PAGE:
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  18. Bee

    Bee 2nd Lieutenant

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    Since I am on a mobile device at the moment, searching and Google is difficult. I will start simple: What is a 'crank'? My slang is limited, so I am not sure how to apply this descriptive. I have never previous heard of this person, so I am starting from scratch.
     
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  19. Bee

    Bee 2nd Lieutenant

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    I was able to access a computer and do a forum search on Mary Walker, and here are the threads that I came up with:

    Other than noting that Mary lived in an era that was out of time and place of a person of her aspirations, I did not note any controversy regarding her actual position as a doctor. I may not be looking in the right places or have left out content in my search, so I would be appreciative of any suggested readings, links, articles, etc.

    I will note that I have worked decades in a field that was otherwise unwelcome to females until recent decades. My duties required me to go toe-to-toe with some of the toughest men working in even tougher environments: Mining, Construction, Petroleum Exploration. The reception had not always been welcoming, thus, fostered a really bad attitude of my part for the longest time. The work environment changed somewhat, so that it would make Mary's situation seem 'peculiar' looking this far back from much more progressive times.
     
  20. James N.

    James N. Captain Forum Host Civil War Photo Contest
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    In Mary Walker's case, she was a generally unpleasant troublemaker who was one of those shrill in-your-face agitators, much like the current crop of protestors seen nightly on the news. It should be no surprise that she is also a heroine to feminists for her post-war association with the Suffrage movement and with LBGT-types for her total adoption of male attire in her latter years.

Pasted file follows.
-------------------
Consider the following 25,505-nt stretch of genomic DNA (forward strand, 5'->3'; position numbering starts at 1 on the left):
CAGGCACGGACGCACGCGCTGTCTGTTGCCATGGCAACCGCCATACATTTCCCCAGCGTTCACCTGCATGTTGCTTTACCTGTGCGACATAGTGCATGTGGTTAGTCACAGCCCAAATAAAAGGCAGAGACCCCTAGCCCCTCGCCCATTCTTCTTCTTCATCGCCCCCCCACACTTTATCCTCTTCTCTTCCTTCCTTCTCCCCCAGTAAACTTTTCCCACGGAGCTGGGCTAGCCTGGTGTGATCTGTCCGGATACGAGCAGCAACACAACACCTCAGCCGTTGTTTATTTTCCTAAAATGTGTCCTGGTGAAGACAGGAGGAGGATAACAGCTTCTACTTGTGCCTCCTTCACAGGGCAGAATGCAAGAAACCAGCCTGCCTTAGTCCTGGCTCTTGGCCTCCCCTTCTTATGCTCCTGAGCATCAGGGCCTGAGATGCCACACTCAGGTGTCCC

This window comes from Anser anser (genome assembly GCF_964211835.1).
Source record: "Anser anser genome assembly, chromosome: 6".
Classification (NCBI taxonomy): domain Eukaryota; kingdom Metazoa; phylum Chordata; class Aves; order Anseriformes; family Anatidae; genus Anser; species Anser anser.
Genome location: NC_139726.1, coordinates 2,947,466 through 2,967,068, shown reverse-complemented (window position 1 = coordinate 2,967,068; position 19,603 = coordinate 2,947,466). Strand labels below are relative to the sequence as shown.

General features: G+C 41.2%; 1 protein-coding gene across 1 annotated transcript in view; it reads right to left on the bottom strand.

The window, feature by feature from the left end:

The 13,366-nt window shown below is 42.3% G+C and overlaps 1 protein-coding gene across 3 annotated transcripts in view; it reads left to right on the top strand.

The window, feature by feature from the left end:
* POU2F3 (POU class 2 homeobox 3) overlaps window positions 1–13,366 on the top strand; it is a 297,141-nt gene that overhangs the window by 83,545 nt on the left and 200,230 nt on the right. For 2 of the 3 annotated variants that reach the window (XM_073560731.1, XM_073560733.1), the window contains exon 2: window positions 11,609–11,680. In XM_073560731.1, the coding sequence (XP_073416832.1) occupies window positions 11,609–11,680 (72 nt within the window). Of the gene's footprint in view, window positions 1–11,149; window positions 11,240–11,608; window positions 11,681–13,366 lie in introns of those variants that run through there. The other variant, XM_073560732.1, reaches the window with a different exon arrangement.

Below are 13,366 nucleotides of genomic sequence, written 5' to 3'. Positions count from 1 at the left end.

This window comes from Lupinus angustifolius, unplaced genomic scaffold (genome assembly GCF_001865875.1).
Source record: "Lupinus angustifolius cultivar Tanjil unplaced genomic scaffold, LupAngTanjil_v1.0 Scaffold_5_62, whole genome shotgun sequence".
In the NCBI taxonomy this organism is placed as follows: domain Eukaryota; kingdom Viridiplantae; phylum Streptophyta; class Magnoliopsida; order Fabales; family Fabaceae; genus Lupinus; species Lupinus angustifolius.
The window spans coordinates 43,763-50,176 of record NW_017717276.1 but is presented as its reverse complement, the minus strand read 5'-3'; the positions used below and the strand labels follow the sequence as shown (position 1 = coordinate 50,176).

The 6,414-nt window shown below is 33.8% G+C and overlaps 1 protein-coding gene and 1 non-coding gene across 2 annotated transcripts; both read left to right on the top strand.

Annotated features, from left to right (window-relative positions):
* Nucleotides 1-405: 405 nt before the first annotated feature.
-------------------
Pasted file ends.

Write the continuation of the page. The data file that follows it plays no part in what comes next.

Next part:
[​IMG] [​IMG]
     
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  21. James N.

    James N. Captain Forum Host Civil War Photo Contest
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    I believe these comments by @Frederick14Va from the second link you've posted sum up nicely the case against beloved Dr. Mary and the "cruelty" evident in revoking her MOH:

    In Dr.Walkers particular case the events related being providing medical assistance after a couple battles. The primary issue is that when she did so she was actually a civilian, not a member of the military, so was ineligible to have even been considered for the MOH, and to most never should have been. She later obtained appointment as an "Acting Assistant Surgeon"... this basically is a hired civilian contract surgeon, which did not have a brevet or commission. Most Physicians that acted as such continued to wear their usual civilian attire... Dr. Walker on the other hand donned a Federal officers uniform.... even though she was not officially a member of the military nor held a ranked commission... If the individual serving in the same capacity and record as her was male, it wouldn't have even generated a passing footnote.